Spring has sprung and summer is not far behind. With the rising temperatures come increased electricity bills as we try to keep our homes and work environments comfortable for living and working. Just as you have likely seen a increase in energy costs for your home, UTMB is experiencing a dramatic increase in energy expenses on campus. In fact, more than 2 percent of UTMB’s total $1.4 billion budget (about $30 million) is likely to be expended this year on necessary energy to run the hospitals, clinics, schools and the remainder of the UTMB campus.

That’s a lot of money. But there are ways that you and I can help the institution save on its electric bill, and as the chief officer for recycling and conservation at UTMB, I am asking you to join me in doing our part to save energy.

Most of us are aware of simple steps you can take to reduce electricity costs in your home, including:

  • Get an AC tune up and change your air filters frequently
  • Clean the outside condensing unit on your AC
  • Set the thermostat at 78 degrees
  • Install solar screens or solar tint on your windows
  • Plant trees and shrubs around your home
  • Replace incandescent bulbs with compact fluorescent bulbs
  • Insulate your attic

 Likewise, there are simple solutions that can help to decrease energy consumption in hospitals, offices and classroom settings, like these from Reliant Energy.

 Turn things off. Turn off the lights when you leave a room. Turn off your computer when it is not in use or place it in “sleep mode” during long periods of inactivity. Every 1,000 kilowatts saved equals $70-$100 in cost savings. Don’t forget about copiers, scanners, fax machines and radios.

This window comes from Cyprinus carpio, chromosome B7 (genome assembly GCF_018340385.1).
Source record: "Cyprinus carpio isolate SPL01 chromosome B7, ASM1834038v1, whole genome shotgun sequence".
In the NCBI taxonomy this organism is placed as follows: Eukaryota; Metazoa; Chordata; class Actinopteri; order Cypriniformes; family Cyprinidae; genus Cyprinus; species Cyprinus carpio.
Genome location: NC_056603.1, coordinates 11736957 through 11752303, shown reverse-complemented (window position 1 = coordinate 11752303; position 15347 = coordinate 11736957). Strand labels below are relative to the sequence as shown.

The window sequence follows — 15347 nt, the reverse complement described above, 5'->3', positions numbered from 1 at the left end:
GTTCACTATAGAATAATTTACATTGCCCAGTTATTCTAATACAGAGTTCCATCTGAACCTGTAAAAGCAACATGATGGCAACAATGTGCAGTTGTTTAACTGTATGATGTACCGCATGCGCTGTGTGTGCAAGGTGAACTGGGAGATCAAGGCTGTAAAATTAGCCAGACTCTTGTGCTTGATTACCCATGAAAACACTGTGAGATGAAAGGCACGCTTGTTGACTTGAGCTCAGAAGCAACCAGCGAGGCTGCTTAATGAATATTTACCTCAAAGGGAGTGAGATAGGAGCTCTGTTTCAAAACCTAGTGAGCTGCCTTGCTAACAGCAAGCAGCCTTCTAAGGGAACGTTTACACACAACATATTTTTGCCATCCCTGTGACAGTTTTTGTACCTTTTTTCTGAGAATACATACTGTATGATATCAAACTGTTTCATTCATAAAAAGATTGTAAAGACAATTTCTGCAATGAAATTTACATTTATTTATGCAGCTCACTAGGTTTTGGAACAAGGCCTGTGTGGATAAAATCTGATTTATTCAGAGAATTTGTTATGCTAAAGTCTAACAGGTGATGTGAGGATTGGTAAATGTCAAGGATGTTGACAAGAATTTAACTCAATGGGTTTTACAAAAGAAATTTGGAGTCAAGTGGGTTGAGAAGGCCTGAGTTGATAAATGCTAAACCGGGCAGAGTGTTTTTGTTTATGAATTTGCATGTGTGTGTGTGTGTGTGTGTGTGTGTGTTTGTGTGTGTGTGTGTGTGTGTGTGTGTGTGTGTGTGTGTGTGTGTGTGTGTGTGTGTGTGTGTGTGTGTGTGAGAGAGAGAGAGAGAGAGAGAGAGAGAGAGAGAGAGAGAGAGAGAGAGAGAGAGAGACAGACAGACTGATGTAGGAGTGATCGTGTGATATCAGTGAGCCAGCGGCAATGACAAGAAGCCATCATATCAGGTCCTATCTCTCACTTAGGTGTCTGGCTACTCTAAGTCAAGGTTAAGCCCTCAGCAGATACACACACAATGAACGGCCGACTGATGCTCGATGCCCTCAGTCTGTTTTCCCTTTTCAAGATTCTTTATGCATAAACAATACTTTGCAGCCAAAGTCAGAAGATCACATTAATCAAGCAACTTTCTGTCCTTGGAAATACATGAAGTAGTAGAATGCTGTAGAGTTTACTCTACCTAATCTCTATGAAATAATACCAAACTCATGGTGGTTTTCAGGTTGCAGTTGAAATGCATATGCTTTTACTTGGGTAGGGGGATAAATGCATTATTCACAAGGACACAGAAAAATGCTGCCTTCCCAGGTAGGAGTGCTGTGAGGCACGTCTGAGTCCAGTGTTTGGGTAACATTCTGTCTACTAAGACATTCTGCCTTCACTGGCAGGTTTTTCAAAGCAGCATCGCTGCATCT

Turn things down. If it can’t be turned off completely, then turn it down. Keep the temperature in frequently unoccupied rooms warmer in the summer and cooler in the winter. Dim the lights in hallways, where appropriate.  

Check for airflow. If there is little airflow when you hold your hand up to the air register, it may be time to call maintenance to check or clean the ductwork.

 Dress for comfort. Dress for the comfort of your work environment, but remember to keep it professional.

As an institution, UTMB continues to work on long-term solutions to energy conservation. Recycling, solar panel lighting, commuter van pools, and a four-phase

energy retrofit  that included high-efficiency lighting, power factor correction, water-conservation equipment, boiler economizers, low-nox burners, new chillers and remodeled cooling towers, continue to reduce consumption and save costs.

A little belt-tightening can go a long way toward shrinking UTMB’s energy costs. A goal of reducing UTMB’s energy consumption by 5 percent would be equivalent to:  

  • The amount of electrical energy required to run 600 homes
  • Taking 1,163 cars of the highways
  • Saving 44 acres of trees

 I hope you will join in exercising a little common sense to help trim the fat from our energy budget. 

 Sincerely, 

Ben G. Raimer, M.D.

 

 

 

 

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Date Posted: 04/09/2010